Tag Archives: ruby

Installing Ruby 2.X on Intel macOS Monterey (12.6)

In this guide, we’ll be using rvm & homebrew to install Ruby 2.X on our Intel Mac. The key is to specify the location of openssl.

First, make sure you have Xcode Command Line Tools installed on your mac. You can install it with

        xcode-select --install

Then install openssl (v1.1):

        brew install openssl@1.1

To install Ruby on my Mac, I’ve had to specify the openssl directory when compiling Ruby. Make sure to replace “2.7.8” with your target Ruby version.

        rvm install 2.7.8 --with-openssl-dir=`brew --prefix openssl@1.1`

You can set this version of Ruby as your default version with rvm:

        rvm use --default 2.7.8

That’s it! Installing older versions of Ruby isn’t too tough.

Optimizing for stable tools that don’t create perpetual work

Time is an incredibly important asset.

I come from a Ruby on Rails background. The progress of Rails updates & JS frameworks has been amazing & constant. Each new Rails patch brings with it some work to stay current. It’s not Rails’s fault since there are always new features or security issues that arise. Having a well maintained framework, such as Rails, is a huge boon for the community.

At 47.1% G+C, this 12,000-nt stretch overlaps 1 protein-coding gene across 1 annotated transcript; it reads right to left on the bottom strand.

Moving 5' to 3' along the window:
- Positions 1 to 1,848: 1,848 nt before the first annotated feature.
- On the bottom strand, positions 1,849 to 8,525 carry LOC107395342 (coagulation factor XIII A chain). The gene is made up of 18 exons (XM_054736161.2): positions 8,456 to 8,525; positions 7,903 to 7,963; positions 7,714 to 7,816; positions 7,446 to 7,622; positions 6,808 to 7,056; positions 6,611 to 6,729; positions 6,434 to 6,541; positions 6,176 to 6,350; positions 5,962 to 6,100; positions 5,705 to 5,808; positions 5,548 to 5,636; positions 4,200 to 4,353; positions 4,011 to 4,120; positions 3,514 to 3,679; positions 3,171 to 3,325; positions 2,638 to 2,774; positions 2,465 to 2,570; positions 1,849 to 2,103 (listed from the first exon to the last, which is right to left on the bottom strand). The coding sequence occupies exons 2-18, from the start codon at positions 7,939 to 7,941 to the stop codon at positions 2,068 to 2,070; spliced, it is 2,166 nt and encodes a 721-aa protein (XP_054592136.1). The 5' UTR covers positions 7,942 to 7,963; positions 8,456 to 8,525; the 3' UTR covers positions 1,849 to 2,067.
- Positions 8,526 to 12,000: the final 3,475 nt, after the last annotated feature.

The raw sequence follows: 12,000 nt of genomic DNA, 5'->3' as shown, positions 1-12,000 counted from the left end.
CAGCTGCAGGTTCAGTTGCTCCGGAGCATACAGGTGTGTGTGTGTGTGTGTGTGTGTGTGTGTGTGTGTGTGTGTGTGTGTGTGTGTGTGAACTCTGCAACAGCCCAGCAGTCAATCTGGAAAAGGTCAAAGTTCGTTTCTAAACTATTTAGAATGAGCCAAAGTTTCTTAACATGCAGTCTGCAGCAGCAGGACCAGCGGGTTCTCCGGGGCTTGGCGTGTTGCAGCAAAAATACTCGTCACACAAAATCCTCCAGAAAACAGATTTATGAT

With any programmer tool, you generally want to be on the current stable release (for a variety of reasons including security & bug fixes). The issue is that upgrading to the latest stable version creates a never ending stream of (hopefully small) work.

Even if you went without a framework (Rails, Django, etc.), your server is running on a suite of tools. You’ll need to keep your OS (even LTS) and most likely nginx up to date.

Perhaps you want to outsource server maintenance, so you’re using Heroku. You’ll have to keep your configs compliant with the Heroku deployment framework & best practices.

What I’m getting at is that there are so many incredible tools available to developers today. Oftentimes, these tools are free and constantly get better & faster over time.

I’m wondering if there is, or if it would be possible to create developer tools that are optimized for API stability. No more figuring how to do things the framework-way every several months. Setup once, use forever. When you’re able to minimize the present value amount of time spent maintaining a tool, you’re freeing your future self to work on higher value tasks.

Ruby Gems Tip: Check Your Version

Quick ruby gems tip:

If you are having issues with a gem (and it seems like the issue has been resolved in the github repo), double check your gem version.